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Dear Martin ~ Nic Stone

February 16, 2018

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Genre: Young Adult/ Contemporary Fiction
Publisher: Crown Books for Young Readers
224 pages
ISBN: 9781101939499
Source: Book Swap

Holy cow, y’all, this book.

I wasn’t entirely sure how it could be as powerful as everyone was claiming as it’s a teeny, tiny little thing at just over 200 pages.

This fear, of course, was completely ridiculous as even short stories can pack a powerful punch.

That said, I sat down and read it one solid go because it is seriously that good.

Yes, this spoke to me on a few levels, personally. As I say about twenty times an hour, social work is my life and that means social justice, interpersonal relationships, and internal conflict sit high on my swoon list. Add in the fact that both Nic Stone and the story itself are in Atlanta and I had no option but to fall in love.

But I think, even without my location and background, I would be smitten.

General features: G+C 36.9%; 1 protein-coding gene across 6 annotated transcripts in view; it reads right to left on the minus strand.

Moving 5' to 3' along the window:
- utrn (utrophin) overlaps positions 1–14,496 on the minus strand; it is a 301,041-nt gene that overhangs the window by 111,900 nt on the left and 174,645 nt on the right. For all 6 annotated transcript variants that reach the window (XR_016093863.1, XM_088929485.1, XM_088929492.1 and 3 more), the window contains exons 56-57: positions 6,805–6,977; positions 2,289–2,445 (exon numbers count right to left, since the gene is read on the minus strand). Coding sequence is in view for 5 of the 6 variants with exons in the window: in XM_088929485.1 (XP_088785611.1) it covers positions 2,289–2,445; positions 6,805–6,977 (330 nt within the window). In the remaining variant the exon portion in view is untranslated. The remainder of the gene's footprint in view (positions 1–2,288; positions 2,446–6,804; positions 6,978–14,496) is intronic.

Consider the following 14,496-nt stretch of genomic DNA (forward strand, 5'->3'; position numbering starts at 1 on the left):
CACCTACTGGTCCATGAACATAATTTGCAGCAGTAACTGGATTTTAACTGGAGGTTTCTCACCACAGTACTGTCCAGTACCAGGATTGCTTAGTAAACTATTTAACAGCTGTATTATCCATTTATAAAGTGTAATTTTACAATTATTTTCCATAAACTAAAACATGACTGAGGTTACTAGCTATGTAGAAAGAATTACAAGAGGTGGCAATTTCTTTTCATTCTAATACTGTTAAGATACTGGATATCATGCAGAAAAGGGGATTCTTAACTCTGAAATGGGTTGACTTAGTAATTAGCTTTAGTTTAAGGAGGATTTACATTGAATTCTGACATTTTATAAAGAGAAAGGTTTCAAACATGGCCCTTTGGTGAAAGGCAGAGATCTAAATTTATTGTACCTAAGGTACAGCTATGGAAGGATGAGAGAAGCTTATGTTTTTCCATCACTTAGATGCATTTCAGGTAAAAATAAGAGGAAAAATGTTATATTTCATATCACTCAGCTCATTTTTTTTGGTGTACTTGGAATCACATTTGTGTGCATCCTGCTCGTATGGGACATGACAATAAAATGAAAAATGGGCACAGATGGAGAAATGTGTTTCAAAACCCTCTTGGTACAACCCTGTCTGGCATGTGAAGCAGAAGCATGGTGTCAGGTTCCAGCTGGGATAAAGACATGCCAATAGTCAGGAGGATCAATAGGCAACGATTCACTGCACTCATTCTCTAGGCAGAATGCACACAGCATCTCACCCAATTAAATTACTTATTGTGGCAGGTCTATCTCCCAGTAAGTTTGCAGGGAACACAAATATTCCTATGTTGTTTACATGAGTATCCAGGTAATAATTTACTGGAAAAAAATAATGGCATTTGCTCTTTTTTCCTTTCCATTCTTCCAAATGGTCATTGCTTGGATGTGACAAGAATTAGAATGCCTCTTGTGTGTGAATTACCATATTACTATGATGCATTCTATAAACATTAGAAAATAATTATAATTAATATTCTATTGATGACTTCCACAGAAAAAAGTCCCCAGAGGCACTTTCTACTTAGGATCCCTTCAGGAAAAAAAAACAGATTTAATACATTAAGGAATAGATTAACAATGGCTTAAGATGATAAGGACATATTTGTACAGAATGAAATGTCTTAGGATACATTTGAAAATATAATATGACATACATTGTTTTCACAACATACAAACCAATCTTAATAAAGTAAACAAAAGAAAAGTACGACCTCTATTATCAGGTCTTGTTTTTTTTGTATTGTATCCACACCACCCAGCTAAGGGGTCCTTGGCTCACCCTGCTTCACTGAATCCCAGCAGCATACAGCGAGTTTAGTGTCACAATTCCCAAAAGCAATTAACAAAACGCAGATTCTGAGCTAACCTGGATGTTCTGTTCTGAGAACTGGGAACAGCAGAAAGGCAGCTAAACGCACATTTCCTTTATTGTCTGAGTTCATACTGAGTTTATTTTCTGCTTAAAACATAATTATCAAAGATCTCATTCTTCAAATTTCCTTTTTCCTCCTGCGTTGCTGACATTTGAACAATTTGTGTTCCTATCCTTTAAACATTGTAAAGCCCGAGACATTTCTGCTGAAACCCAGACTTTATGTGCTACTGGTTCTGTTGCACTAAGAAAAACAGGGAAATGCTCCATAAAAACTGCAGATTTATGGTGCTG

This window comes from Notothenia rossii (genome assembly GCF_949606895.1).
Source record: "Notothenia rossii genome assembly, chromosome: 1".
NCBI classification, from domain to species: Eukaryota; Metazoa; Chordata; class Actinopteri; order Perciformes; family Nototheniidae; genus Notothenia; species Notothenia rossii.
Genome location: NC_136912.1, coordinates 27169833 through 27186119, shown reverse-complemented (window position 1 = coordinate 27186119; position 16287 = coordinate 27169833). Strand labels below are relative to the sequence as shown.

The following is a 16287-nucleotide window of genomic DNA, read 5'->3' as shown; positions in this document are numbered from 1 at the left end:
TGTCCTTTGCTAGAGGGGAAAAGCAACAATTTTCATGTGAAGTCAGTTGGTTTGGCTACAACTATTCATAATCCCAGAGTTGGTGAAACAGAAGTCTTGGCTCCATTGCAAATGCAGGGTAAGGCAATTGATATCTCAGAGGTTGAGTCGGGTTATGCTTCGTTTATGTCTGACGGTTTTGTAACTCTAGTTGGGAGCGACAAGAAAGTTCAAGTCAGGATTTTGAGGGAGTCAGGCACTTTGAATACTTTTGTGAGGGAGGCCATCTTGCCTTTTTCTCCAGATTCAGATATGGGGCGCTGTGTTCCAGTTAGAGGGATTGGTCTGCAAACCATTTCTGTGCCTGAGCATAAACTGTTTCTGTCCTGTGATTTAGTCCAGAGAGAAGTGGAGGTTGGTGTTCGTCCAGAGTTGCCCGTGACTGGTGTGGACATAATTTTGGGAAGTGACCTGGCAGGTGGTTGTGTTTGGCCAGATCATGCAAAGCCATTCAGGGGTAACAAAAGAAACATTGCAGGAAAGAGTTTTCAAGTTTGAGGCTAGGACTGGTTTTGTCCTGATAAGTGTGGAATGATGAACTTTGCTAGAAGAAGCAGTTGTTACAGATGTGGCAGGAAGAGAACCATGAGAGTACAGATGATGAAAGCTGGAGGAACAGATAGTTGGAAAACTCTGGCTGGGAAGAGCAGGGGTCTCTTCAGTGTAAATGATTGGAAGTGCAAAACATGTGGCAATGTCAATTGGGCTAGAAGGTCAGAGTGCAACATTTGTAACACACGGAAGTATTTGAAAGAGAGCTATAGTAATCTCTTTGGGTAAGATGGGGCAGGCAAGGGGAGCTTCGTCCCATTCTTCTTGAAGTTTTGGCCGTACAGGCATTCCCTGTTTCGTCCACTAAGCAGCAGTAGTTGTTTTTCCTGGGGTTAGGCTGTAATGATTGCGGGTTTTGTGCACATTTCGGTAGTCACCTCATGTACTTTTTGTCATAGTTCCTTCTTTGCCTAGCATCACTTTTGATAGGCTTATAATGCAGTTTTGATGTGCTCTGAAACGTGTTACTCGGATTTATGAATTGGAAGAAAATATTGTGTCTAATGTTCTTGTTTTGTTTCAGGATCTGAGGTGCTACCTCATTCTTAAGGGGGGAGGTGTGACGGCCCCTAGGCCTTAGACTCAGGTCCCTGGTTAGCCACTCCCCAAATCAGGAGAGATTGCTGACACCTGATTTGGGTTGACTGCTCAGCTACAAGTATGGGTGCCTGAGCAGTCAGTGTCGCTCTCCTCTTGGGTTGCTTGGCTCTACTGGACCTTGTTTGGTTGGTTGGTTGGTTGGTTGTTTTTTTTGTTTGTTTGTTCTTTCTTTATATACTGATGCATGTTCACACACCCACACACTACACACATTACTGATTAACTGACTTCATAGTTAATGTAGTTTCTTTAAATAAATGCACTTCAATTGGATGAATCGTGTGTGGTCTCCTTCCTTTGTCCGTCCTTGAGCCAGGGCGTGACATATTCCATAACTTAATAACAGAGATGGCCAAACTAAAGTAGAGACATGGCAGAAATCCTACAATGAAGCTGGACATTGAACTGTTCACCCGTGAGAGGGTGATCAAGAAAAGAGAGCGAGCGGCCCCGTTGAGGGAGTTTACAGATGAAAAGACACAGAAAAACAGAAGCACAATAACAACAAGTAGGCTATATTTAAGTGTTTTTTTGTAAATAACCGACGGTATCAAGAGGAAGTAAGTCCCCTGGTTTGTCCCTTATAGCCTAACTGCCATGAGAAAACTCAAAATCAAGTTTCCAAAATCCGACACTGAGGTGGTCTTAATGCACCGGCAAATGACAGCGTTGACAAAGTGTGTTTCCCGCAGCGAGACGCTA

The story follows High School senior, Justyce McAllister through one of the roughest school years of his life, beginning with an absurd arrest and ending with a horrendous tragedy.

He’s a bright and promising, if slightly soft-spoken, Atlanta teen, wrestling with his identity as a young black guy in the city that lives in the shadow of Martin Luther Kings legacy. Through young love and friend drama, the book sails us straight through racial conflict, past and present.

Nic Stone pulls zero punches when it comes to naming the complexity of race in our lives. The internal; conflict in Jus’s brain speak so well to the absurdity white supremacy puts people of color through on a daily basis.

After reading an entire book written by a female through the voice of a male, I talked this over with my friends who had read the book. They agreed that Stone just nails that teen male voice, but we also marveled at the heaviness of Stone having two little boys of her own, growing up in the exact world where she set her story.

There is so much more I could write about this but I’m low-key going to see if I can find Nic Stone, today, somewhere around town and thank her profusely for this amazing book. So, writing time is over. Go read it if you haven’t.

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